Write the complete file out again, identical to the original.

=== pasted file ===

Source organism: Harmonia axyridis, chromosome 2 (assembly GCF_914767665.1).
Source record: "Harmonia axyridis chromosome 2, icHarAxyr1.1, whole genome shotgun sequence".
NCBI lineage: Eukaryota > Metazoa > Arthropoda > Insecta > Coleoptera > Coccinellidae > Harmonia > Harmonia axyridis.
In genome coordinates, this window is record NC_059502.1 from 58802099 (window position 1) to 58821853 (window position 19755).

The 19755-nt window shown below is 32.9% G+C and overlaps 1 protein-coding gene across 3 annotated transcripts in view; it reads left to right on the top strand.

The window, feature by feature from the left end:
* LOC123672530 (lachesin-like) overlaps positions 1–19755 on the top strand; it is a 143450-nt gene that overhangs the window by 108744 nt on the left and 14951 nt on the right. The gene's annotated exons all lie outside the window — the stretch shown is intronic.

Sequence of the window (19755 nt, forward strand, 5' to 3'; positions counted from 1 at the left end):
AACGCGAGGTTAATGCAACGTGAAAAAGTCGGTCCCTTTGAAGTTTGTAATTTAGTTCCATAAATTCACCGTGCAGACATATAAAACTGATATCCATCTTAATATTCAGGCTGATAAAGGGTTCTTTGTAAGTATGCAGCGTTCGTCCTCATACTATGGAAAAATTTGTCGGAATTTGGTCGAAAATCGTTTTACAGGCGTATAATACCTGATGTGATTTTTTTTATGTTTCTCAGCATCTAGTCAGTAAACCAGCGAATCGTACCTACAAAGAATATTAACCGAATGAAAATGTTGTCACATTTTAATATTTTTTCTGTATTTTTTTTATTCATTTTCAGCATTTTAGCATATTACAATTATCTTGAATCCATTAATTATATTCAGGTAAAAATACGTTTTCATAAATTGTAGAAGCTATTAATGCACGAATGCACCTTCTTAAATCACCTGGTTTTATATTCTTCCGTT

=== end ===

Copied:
Source organism: Harmonia axyridis, chromosome 2 (assembly GCF_914767665.1).
Source record: "Harmonia axyridis chromosome 2, icHarAxyr1.1, whole genome shotgun sequence".
NCBI lineage: Eukaryota > Metazoa > Arthropoda > Insecta > Coleoptera > Coccinellidae > Harmonia > Harmonia axyridis.
In genome coordinates, this window is record NC_059502.1 from 58802099 (window position 1) to 58821853 (window position 19755).

The 19755-nt window shown below is 32.9% G+C and overlaps 1 protein-coding gene across 3 annotated transcripts in view; it reads left to right on the top strand.

The window, feature by feature from the left end:
* LOC123672530 (lachesin-like) overlaps positions 1–19755 on the top strand; it is a 143450-nt gene that overhangs the window by 108744 nt on the left and 14951 nt on the right. The gene's annotated exons all lie outside the window — the stretch shown is intronic.

Sequence of the window (19755 nt, forward strand, 5' to 3'; positions counted from 1 at the left end):
AACGCGAGGTTAATGCAACGTGAAAAAGTCGGTCCCTTTGAAGTTTGTAATTTAGTTCCATAAATTCACCGTGCAGACATATAAAACTGATATCCATCTTAATATTCAGGCTGATAAAGGGTTCTTTGTAAGTATGCAGCGTTCGTCCTCATACTATGGAAAAATTTGTCGGAATTTGGTCGAAAATCGTTTTACAGGCGTATAATACCTGATGTGATTTTTTTTATGTTTCTCAGCATCTAGTCAGTAAACCAGCGAATCGTACCTACAAAGAATATTAACCGAATGAAAATGTTGTCACATTTTAATATTTTTTCTGTATTTTTTTTATTCATTTTCAGCATTTTAGCATATTACAATTATCTTGAATCCATTAATTATATTCAGGTAAAAATACGTTTTCATAAATTGTAGAAGCTATTAATGCACGAATGCACCTTCTTAAATCACCTGGTTTTATATTCTTCCGTT